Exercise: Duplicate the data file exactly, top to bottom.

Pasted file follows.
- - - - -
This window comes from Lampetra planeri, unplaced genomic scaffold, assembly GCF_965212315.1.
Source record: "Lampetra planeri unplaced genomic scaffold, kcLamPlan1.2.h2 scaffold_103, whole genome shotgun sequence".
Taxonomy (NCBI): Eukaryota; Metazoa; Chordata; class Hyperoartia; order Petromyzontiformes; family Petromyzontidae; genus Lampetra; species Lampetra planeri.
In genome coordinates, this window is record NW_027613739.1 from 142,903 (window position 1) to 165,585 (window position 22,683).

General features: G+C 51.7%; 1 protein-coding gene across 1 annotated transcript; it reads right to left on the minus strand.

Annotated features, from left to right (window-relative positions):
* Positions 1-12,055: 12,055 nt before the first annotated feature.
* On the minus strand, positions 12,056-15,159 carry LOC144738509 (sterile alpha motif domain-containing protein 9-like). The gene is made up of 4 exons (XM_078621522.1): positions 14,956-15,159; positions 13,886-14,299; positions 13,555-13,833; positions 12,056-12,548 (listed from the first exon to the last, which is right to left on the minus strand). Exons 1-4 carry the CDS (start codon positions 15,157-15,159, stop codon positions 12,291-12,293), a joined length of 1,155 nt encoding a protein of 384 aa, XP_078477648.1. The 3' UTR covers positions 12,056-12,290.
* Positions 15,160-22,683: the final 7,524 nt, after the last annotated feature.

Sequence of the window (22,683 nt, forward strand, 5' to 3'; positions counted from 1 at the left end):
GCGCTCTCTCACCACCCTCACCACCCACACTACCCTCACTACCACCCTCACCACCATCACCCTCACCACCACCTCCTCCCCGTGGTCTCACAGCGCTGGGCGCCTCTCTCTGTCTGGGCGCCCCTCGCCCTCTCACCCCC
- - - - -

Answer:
This window comes from Lampetra planeri, unplaced genomic scaffold, assembly GCF_965212315.1.
Source record: "Lampetra planeri unplaced genomic scaffold, kcLamPlan1.2.h2 scaffold_103, whole genome shotgun sequence".
Taxonomy (NCBI): Eukaryota; Metazoa; Chordata; class Hyperoartia; order Petromyzontiformes; family Petromyzontidae; genus Lampetra; species Lampetra planeri.
In genome coordinates, this window is record NW_027613739.1 from 142,903 (window position 1) to 165,585 (window position 22,683).

General features: G+C 51.7%; 1 protein-coding gene across 1 annotated transcript; it reads right to left on the minus strand.

Annotated features, from left to right (window-relative positions):
* Positions 1-12,055: 12,055 nt before the first annotated feature.
* On the minus strand, positions 12,056-15,159 carry LOC144738509 (sterile alpha motif domain-containing protein 9-like). The gene is made up of 4 exons (XM_078621522.1): positions 14,956-15,159; positions 13,886-14,299; positions 13,555-13,833; positions 12,056-12,548 (listed from the first exon to the last, which is right to left on the minus strand). Exons 1-4 carry the CDS (start codon positions 15,157-15,159, stop codon positions 12,291-12,293), a joined length of 1,155 nt encoding a protein of 384 aa, XP_078477648.1. The 3' UTR covers positions 12,056-12,290.
* Positions 15,160-22,683: the final 7,524 nt, after the last annotated feature.

Sequence of the window (22,683 nt, forward strand, 5' to 3'; positions counted from 1 at the left end):
GCGCTCTCTCACCACCCTCACCACCCACACTACCCTCACTACCACCCTCACCACCATCACCCTCACCACCACCTCCTCCCCGTGGTCTCACAGCGCTGGGCGCCTCTCTCTGTCTGGGCGCCCCTCGCCCTCTCACCCCC